I’ve been reading Christine Rosen’s wonderful new memoir, My Fundamentalist Education. Actually, I’m rereading it, since I was lucky enough to see My Fundamentalist Education in manuscript. (I’m thanked in the acknowledgments.) Christine Rosen is a remarkably accomplished young public intellectual, with an important book on the history of eugenics in America, and a slew of fascinating articles in publication such as Policy Review and The New Atlantis on everything from the prospect of artificial wombs to the cultural meaning of iPods and cell-phones. Under her maiden name of Christine Stolba (see and here, and since (see here and here), Rosen has authored many a piece over the years for NRO. Today, Rosen is a secular conservative. Yet now we learn that as a child she attended a school in Florida that was an outpost of strong Christian fundamentalism. Rosen’s memoir of her religious girlhood gives us a fascinating glimpse of the fundamentalist life: a world that for all the controversy it stirs today is still poorly understood by most Americans.
Rosen supplies us with a child’s-eye-view of fundamentalism. This book isn’t a mature intellectual defense of fundamentalism, any more than it’s an attack. My Fundamentalist Education is a light-hearted, frequently hilarious memoir–the fundamentalist life experienced with the naivete and piercing honesty of a curious, bright young girl. I don’t doubt that readers determined to despise fundamentalists will use some of what Rosen reveals to inflame their hatred. Yet sensible readers will see this gentle, thoughtful, funny, warts-and-all portrait for the loving tribute that it is.
It’s all here. The exotica of fundamentalist life comes through, for example, in Rosen’s description of her reaction (and the reactions of her classmates) to their first lessons about the Rapture. And the core of fundamentalism, the centrality of the Bible and the belief in Biblical inerrancy, is brought across here as a way of life, not just an idea. We learn about the Bible as a physical object for these kids, a companion, a contest, a seed of the imagination, a repository of sexual secrets. The Bible was the “fundamental” text of Rosen’s girlhood, and despite her secularism, it’s easy to see that the holy book retains a powerful hold over Rosen all these years later.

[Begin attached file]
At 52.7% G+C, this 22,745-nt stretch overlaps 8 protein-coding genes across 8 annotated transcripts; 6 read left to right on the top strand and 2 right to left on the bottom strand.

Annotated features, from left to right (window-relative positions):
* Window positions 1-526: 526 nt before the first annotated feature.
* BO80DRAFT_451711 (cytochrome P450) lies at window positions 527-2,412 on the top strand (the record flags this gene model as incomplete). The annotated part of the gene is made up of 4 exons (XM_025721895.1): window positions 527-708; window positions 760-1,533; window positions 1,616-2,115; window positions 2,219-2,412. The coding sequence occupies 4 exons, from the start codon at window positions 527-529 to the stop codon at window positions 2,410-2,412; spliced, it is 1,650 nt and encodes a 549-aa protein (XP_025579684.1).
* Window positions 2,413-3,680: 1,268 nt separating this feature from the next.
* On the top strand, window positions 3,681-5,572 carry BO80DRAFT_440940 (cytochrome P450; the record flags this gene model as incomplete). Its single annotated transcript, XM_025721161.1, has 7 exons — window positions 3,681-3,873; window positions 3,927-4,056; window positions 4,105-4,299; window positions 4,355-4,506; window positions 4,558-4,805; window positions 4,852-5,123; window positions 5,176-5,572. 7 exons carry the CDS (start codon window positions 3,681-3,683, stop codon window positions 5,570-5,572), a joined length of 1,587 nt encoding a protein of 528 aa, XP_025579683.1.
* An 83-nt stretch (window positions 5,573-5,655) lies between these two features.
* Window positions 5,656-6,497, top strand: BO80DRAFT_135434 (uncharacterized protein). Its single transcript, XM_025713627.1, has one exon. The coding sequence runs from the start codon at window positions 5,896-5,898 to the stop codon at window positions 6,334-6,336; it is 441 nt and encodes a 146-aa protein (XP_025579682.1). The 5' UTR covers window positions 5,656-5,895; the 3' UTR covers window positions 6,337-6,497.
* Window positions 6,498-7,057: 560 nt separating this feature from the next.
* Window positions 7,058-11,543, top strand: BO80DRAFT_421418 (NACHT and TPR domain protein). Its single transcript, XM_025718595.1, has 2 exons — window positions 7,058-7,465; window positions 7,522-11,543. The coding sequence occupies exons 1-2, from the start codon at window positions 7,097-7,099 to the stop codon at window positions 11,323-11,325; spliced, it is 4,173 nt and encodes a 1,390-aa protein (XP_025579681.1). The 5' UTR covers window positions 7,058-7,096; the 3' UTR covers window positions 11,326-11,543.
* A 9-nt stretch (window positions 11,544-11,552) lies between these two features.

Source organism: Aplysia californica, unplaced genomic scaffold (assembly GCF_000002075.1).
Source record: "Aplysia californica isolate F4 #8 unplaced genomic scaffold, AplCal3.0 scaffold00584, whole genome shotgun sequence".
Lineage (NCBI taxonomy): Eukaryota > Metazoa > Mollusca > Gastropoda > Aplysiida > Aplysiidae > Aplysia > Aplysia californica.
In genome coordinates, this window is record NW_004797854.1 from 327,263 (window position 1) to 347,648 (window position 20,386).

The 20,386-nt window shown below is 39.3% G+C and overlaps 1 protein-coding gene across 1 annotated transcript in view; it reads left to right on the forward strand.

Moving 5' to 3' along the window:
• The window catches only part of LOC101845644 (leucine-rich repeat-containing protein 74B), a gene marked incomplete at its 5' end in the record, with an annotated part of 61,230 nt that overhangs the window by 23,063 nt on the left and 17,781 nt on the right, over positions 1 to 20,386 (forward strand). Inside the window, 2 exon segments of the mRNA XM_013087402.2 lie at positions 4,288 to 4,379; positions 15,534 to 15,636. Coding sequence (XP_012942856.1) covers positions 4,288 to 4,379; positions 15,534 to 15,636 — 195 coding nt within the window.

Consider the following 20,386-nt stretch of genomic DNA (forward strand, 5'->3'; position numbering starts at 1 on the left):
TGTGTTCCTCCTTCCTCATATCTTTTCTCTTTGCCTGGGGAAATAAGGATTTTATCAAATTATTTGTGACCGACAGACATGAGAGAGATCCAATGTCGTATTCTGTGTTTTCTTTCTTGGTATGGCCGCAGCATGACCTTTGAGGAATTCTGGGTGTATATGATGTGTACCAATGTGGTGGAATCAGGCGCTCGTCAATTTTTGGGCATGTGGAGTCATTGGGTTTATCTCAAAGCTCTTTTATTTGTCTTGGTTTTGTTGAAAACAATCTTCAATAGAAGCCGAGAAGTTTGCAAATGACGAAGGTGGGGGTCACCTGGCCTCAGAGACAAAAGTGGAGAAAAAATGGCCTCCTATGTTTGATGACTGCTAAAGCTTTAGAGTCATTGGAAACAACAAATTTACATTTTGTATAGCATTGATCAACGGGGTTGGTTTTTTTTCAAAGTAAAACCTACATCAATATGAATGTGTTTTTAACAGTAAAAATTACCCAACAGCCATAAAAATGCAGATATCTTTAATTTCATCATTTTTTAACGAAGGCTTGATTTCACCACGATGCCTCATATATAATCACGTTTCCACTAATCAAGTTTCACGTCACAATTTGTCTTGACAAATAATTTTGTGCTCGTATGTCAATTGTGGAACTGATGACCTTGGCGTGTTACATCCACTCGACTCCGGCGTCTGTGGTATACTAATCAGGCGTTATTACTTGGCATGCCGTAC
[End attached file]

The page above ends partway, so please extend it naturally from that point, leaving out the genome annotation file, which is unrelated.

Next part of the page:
By the way, remember that vicious wave of anti-Semitism that swept across the country in the wake of Mel Gibson’s Passion of the Christ? Neither do I. And after reading My Fundamentalist Education, I understand why. Ideally, of course, a pious fundamentalist brings souls to Christ. Rosen’s parents’ were best friends with a Jewish family, and the story of this sincere little girl’s intermittent attempts to introduce her Jewish friends to Jesus between long games of monopoly, UNO, and Sorry is a riot. Actually, it turns out that among fundamentalists, impulse to spread the Good News happily coexists with a special admiration and reverence for the Jewish people. Rosen’s school even had time to vary its steady diet of Gospel performances with a student production of Fiddler on the Roof. I don’t know that Mel Gibson will be filming an adaptation of Fiddler in Yiddish, But I now understand why Gibson’s audience hasn’t started any pogroms.
It may be hard to believe, but this book is even more timely now than when I first read it. Since then we’ve had the intelligent-design trial and The Chronicles of Narnia. Well, Rosen shows you how the conflict between evolution and creation, and the Narnia series, shaped the life of one young girl. From a decades-old childhood direct to today’s headlines. Few memoirs are so fortunate in their release date.
Chaste as this book may be, it’s got an awful lot of fascinating sex. The “brick baby” birth-control method will leave you laughing, while it brings home the delightful frankness about the human condition that is fundamentalism’s great strength. Like it or lump it, you won’t be bored by Rosen’s tales of surprise “skirt checks,” “hand checks,” the “six inch rule,” and the irresistible allure of even the most modestly clad cheerleaders. How and what do fundamentalists teach their children about homosexuality or feminism? It’s a bit more complicated than you might think.
There’s plenty more in My Fundamentalist Education, and all of it is delivered through the magnificent concreteness of Christine Rosen’s memory. In our deeply divided polity, readers will undoubtedly draw radically different lessons from Rosen’s account. Many will emerge with greater respect for religious traditionalists. Others, I fear, may not. Read My Fundamentalist Education for yourself and see what you think.